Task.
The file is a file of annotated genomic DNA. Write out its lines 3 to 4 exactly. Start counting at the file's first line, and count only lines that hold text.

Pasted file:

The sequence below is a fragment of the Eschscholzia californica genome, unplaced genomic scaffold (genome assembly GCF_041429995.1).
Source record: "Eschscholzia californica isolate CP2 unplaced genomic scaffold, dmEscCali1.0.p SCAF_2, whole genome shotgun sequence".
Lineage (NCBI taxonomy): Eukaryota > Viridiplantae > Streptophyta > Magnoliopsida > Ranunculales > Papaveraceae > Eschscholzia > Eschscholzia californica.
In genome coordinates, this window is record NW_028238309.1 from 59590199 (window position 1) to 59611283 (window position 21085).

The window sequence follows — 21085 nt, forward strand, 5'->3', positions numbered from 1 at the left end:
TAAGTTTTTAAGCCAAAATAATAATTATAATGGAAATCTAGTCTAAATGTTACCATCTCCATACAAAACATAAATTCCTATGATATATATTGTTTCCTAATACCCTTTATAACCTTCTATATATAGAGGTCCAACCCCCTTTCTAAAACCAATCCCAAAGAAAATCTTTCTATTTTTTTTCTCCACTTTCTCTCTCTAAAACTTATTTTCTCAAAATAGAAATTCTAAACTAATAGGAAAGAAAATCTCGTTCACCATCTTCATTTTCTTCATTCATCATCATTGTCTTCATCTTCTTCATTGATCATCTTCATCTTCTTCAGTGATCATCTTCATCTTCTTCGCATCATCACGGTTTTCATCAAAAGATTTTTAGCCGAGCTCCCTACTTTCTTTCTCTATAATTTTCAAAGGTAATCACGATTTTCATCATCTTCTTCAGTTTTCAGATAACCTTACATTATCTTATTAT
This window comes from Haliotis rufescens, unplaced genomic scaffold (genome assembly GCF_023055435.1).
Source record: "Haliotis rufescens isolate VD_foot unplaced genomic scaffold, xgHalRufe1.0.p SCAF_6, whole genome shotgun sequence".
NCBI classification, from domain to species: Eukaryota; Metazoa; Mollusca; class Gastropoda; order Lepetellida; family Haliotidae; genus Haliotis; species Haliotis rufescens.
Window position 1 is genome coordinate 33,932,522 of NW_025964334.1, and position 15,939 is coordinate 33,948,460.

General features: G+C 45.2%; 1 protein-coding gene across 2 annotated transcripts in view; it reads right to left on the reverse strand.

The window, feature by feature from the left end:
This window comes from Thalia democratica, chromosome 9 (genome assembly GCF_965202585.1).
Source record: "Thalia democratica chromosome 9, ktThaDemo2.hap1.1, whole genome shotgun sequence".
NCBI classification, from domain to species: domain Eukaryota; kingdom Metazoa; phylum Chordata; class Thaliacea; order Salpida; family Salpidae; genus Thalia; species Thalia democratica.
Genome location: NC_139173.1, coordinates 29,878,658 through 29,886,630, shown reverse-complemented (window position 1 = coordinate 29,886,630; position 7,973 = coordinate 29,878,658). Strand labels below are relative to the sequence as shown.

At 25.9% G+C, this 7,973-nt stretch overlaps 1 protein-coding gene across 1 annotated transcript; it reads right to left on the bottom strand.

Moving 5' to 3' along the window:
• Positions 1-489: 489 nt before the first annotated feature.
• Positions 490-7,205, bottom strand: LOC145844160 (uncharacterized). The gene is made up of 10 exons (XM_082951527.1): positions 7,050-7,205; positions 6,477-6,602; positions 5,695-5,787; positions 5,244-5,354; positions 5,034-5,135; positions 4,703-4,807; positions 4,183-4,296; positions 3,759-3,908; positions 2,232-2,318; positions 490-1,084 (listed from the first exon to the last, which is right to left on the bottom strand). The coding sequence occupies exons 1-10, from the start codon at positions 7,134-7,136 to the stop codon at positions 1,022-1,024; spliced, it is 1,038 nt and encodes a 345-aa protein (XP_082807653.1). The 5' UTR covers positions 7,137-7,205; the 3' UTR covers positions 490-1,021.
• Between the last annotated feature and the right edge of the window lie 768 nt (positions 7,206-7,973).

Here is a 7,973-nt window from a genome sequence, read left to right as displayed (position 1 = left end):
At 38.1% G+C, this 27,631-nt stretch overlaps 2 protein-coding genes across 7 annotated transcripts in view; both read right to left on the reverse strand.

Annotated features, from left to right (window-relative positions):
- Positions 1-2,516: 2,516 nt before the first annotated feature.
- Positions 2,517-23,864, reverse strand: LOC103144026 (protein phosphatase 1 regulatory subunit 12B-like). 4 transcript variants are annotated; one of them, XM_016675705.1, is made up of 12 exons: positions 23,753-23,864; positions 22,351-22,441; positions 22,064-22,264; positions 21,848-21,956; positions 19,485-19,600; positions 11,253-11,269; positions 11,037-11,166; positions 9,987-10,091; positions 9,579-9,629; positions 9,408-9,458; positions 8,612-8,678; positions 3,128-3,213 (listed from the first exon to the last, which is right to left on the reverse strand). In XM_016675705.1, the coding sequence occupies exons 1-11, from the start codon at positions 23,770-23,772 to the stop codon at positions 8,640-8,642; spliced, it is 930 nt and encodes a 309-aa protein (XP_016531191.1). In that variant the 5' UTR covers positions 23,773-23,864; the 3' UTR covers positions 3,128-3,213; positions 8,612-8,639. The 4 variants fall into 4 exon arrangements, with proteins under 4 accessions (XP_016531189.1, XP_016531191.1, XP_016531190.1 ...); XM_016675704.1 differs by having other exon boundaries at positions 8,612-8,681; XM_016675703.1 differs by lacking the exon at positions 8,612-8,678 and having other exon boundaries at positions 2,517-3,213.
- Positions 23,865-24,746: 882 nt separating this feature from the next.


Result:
Lineage (NCBI taxonomy): Eukaryota > Viridiplantae > Streptophyta > Magnoliopsida > Ranunculales > Papaveraceae > Eschscholzia > Eschscholzia californica.
In genome coordinates, this window is record NW_028238309.1 from 59590199 (window position 1) to 59611283 (window position 21085).